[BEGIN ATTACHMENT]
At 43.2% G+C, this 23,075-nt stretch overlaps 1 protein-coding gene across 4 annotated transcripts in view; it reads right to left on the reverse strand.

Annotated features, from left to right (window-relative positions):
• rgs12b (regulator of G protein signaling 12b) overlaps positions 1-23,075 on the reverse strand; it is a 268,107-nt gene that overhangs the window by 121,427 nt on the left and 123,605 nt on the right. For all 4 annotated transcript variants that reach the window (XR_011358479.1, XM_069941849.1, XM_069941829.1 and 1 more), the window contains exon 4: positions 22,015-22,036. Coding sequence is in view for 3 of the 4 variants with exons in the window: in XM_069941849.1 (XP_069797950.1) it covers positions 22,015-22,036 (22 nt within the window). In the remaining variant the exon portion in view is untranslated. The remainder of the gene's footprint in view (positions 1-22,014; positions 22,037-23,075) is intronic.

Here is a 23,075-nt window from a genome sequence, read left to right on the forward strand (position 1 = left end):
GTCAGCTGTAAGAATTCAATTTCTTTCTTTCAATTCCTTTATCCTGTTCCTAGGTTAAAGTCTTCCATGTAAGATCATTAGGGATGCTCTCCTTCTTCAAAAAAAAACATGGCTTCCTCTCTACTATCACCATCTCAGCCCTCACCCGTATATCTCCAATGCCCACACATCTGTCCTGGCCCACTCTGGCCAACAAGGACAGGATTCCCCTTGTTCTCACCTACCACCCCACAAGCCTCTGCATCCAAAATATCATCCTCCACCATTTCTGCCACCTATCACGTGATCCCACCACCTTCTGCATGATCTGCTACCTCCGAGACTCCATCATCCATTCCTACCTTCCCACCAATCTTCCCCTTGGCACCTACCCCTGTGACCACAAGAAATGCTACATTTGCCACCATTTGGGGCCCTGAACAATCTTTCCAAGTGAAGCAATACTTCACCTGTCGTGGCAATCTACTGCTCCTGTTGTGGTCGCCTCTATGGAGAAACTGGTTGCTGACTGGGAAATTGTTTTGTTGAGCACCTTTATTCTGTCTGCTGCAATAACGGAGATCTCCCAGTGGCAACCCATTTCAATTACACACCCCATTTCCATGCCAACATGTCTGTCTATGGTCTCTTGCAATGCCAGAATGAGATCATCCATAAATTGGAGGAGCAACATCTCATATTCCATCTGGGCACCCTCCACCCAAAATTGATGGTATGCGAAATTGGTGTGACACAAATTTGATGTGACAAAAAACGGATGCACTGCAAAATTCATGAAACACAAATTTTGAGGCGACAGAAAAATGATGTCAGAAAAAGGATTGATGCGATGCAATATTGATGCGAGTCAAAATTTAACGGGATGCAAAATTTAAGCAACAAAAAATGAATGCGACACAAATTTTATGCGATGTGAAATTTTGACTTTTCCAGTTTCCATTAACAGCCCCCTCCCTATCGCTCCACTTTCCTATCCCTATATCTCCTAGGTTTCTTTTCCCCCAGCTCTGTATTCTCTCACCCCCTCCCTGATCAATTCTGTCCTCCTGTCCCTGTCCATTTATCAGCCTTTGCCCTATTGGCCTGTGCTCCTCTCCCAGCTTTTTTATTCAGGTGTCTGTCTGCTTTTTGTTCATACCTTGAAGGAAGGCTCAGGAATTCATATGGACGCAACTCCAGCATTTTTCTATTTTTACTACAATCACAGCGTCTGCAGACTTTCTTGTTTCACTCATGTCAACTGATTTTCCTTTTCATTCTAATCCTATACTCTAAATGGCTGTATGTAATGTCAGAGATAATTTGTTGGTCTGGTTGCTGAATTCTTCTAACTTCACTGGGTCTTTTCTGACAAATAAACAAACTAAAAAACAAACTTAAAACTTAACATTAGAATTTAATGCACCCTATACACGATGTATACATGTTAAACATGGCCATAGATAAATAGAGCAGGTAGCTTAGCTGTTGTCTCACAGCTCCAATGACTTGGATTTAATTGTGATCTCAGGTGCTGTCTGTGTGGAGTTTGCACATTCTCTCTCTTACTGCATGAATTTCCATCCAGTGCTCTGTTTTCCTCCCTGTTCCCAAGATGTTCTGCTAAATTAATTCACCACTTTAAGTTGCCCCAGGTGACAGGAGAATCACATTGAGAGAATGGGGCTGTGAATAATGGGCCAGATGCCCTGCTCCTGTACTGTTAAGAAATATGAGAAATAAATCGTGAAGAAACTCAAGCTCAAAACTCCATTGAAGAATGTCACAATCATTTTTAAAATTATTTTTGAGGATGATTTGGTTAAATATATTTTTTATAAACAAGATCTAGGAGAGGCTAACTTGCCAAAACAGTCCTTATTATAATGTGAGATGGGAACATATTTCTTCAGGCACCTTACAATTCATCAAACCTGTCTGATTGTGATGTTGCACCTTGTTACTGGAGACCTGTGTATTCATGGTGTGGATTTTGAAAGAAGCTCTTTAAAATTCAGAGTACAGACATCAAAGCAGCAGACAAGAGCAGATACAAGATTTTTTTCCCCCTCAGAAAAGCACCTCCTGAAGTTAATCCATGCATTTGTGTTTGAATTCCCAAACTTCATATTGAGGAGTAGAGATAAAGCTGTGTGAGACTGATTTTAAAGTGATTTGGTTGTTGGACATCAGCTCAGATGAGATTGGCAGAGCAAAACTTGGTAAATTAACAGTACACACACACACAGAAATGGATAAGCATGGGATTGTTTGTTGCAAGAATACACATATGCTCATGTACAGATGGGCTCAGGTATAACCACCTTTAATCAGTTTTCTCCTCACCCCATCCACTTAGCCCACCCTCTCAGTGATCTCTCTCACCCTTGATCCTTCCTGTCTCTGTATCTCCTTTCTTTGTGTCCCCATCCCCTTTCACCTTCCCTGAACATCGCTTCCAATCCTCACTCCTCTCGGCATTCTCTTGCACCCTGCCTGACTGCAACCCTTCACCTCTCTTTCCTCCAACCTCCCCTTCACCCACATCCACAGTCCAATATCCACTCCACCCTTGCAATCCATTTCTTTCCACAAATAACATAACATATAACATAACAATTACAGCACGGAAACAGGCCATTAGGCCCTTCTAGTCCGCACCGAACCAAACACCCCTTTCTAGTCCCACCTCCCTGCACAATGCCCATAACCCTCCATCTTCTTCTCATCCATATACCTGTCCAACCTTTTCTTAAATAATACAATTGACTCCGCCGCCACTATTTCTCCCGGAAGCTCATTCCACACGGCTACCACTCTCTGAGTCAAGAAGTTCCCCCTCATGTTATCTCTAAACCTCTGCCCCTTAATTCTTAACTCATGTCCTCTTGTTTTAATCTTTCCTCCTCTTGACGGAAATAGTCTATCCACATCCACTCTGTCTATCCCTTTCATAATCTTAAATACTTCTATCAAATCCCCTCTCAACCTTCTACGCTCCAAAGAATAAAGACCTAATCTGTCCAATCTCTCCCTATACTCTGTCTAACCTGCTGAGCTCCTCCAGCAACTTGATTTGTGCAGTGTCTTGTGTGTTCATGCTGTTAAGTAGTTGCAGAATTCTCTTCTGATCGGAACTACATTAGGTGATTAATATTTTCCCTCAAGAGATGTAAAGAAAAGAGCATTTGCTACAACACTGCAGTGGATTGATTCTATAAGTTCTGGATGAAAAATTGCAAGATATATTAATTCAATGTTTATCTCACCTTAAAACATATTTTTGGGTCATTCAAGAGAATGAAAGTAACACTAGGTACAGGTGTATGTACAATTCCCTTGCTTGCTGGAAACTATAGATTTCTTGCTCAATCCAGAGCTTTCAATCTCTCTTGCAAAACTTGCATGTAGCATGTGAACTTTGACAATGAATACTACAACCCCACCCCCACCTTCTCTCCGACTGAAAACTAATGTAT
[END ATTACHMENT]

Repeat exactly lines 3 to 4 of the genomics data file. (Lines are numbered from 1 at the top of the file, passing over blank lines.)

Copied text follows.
• rgs12b (regulator of G protein signaling 12b) overlaps positions 1-23,075 on the reverse strand; it is a 268,107-nt gene that overhangs the window by 121,427 nt on the left and 123,605 nt on the right. For all 4 annotated transcript variants that reach the window (XR_011358479.1, XM_069941849.1, XM_069941829.1 and 1 more), the window contains exon 4: positions 22,015-22,036. Coding sequence is in view for 3 of the 4 variants with exons in the window: in XM_069941849.1 (XP_069797950.1) it covers positions 22,015-22,036 (22 nt within the window). In the remaining variant the exon portion in view is untranslated. The remainder of the gene's footprint in view (positions 1-22,014; positions 22,037-23,075) is intronic.

Here is a 23,075-nt window from a genome sequence, read left to right on the forward strand (position 1 = left end):